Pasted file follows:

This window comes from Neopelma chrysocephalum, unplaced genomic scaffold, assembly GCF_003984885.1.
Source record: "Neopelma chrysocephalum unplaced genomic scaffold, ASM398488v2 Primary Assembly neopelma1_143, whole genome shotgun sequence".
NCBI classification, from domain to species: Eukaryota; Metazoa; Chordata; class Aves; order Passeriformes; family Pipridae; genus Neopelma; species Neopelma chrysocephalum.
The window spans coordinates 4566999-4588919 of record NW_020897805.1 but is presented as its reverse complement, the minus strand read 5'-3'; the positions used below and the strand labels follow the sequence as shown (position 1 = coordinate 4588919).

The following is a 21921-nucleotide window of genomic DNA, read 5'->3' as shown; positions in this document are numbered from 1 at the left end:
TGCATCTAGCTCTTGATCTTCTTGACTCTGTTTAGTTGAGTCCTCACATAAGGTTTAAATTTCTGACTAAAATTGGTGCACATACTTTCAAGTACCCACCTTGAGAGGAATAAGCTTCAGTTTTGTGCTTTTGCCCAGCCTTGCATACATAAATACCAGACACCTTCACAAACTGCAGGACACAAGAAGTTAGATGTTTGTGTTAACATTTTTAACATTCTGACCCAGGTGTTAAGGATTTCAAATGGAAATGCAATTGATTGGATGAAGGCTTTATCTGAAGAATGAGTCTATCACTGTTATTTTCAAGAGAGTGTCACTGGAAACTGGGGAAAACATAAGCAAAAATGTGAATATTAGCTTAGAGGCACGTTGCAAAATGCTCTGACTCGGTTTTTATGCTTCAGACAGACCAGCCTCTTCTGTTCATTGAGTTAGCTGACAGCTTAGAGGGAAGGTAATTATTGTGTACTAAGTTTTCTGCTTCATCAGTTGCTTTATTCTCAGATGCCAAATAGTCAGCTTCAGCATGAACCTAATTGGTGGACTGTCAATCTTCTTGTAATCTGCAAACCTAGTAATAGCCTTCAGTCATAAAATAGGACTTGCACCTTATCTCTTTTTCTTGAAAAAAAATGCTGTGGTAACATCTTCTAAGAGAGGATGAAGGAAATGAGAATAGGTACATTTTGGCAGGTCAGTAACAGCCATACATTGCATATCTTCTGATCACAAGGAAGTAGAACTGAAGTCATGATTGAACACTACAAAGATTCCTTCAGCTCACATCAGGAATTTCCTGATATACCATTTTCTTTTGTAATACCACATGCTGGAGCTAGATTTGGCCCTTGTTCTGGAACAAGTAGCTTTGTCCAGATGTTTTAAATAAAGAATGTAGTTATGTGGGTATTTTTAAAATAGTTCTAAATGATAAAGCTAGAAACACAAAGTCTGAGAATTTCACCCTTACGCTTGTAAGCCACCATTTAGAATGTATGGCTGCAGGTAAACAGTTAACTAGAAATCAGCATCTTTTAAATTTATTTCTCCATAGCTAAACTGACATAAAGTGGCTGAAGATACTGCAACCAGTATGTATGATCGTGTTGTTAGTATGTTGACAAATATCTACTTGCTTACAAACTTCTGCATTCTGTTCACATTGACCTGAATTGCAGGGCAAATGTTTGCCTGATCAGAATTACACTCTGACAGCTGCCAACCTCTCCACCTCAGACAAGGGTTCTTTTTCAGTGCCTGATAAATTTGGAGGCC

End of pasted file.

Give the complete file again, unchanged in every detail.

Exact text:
This window comes from Neopelma chrysocephalum, unplaced genomic scaffold, assembly GCF_003984885.1.
Source record: "Neopelma chrysocephalum unplaced genomic scaffold, ASM398488v2 Primary Assembly neopelma1_143, whole genome shotgun sequence".
NCBI classification, from domain to species: Eukaryota; Metazoa; Chordata; class Aves; order Passeriformes; family Pipridae; genus Neopelma; species Neopelma chrysocephalum.
The window spans coordinates 4566999-4588919 of record NW_020897805.1 but is presented as its reverse complement, the minus strand read 5'-3'; the positions used below and the strand labels follow the sequence as shown (position 1 = coordinate 4588919).

The following is a 21921-nucleotide window of genomic DNA, read 5'->3' as shown; positions in this document are numbered from 1 at the left end:
TGCATCTAGCTCTTGATCTTCTTGACTCTGTTTAGTTGAGTCCTCACATAAGGTTTAAATTTCTGACTAAAATTGGTGCACATACTTTCAAGTACCCACCTTGAGAGGAATAAGCTTCAGTTTTGTGCTTTTGCCCAGCCTTGCATACATAAATACCAGACACCTTCACAAACTGCAGGACACAAGAAGTTAGATGTTTGTGTTAACATTTTTAACATTCTGACCCAGGTGTTAAGGATTTCAAATGGAAATGCAATTGATTGGATGAAGGCTTTATCTGAAGAATGAGTCTATCACTGTTATTTTCAAGAGAGTGTCACTGGAAACTGGGGAAAACATAAGCAAAAATGTGAATATTAGCTTAGAGGCACGTTGCAAAATGCTCTGACTCGGTTTTTATGCTTCAGACAGACCAGCCTCTTCTGTTCATTGAGTTAGCTGACAGCTTAGAGGGAAGGTAATTATTGTGTACTAAGTTTTCTGCTTCATCAGTTGCTTTATTCTCAGATGCCAAATAGTCAGCTTCAGCATGAACCTAATTGGTGGACTGTCAATCTTCTTGTAATCTGCAAACCTAGTAATAGCCTTCAGTCATAAAATAGGACTTGCACCTTATCTCTTTTTCTTGAAAAAAAATGCTGTGGTAACATCTTCTAAGAGAGGATGAAGGAAATGAGAATAGGTACATTTTGGCAGGTCAGTAACAGCCATACATTGCATATCTTCTGATCACAAGGAAGTAGAACTGAAGTCATGATTGAACACTACAAAGATTCCTTCAGCTCACATCAGGAATTTCCTGATATACCATTTTCTTTTGTAATACCACATGCTGGAGCTAGATTTGGCCCTTGTTCTGGAACAAGTAGCTTTGTCCAGATGTTTTAAATAAAGAATGTAGTTATGTGGGTATTTTTAAAATAGTTCTAAATGATAAAGCTAGAAACACAAAGTCTGAGAATTTCACCCTTACGCTTGTAAGCCACCATTTAGAATGTATGGCTGCAGGTAAACAGTTAACTAGAAATCAGCATCTTTTAAATTTATTTCTCCATAGCTAAACTGACATAAAGTGGCTGAAGATACTGCAACCAGTATGTATGATCGTGTTGTTAGTATGTTGACAAATATCTACTTGCTTACAAACTTCTGCATTCTGTTCACATTGACCTGAATTGCAGGGCAAATGTTTGCCTGATCAGAATTACACTCTGACAGCTGCCAACCTCTCCACCTCAGACAAGGGTTCTTTTTCAGTGCCTGATAAATTTGGAGGCC